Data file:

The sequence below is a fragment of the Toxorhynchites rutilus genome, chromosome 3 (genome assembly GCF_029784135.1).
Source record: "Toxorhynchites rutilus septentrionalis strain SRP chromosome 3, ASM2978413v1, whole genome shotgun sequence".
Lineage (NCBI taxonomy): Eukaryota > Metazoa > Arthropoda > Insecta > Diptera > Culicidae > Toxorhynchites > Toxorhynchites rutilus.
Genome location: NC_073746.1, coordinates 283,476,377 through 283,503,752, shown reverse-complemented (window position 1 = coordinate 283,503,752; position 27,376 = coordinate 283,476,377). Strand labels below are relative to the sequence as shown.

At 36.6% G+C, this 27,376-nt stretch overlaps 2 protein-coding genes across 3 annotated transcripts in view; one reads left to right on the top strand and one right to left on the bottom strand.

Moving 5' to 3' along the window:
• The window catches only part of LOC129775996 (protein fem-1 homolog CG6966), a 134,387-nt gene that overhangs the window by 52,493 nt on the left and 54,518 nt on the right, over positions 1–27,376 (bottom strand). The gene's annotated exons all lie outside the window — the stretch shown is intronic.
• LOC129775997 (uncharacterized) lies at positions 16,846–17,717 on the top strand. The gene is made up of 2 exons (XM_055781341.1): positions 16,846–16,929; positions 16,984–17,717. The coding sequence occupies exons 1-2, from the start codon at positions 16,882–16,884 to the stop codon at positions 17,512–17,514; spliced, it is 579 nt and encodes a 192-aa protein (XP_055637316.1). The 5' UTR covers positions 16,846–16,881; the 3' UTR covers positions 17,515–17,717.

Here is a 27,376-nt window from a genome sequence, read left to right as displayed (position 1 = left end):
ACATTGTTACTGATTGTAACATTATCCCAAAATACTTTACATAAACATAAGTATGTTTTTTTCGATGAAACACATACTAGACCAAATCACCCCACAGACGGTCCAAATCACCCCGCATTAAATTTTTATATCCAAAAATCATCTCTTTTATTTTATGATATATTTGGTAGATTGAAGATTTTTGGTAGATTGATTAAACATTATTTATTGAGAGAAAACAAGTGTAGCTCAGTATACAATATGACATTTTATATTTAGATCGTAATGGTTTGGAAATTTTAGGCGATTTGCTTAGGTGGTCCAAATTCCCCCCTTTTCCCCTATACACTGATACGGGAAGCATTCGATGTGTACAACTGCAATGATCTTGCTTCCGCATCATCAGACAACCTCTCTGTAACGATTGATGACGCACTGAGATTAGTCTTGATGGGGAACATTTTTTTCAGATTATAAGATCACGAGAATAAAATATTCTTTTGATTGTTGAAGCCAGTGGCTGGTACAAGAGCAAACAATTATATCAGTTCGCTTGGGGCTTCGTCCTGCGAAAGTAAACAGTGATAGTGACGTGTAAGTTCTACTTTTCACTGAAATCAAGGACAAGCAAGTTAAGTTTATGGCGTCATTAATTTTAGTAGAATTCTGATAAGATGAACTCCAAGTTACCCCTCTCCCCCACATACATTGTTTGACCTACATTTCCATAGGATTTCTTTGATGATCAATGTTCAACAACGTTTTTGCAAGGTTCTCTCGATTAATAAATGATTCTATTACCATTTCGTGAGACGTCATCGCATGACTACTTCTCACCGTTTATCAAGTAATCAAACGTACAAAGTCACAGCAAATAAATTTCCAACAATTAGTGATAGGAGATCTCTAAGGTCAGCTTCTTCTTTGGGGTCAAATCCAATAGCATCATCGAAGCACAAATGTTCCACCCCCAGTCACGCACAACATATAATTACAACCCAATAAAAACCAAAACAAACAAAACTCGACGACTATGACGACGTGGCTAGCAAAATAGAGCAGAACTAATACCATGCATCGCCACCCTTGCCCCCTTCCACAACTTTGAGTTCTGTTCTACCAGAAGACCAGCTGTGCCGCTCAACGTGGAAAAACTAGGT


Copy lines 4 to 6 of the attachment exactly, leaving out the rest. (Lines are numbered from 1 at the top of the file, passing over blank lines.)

Genome location: NC_073746.1, coordinates 283,476,377 through 283,503,752, shown reverse-complemented (window position 1 = coordinate 283,503,752; position 27,376 = coordinate 283,476,377). Strand labels below are relative to the sequence as shown.

At 36.6% G+C, this 27,376-nt stretch overlaps 2 protein-coding genes across 3 annotated transcripts in view; one reads left to right on the top strand and one right to left on the bottom strand.

Moving 5' to 3' along the window: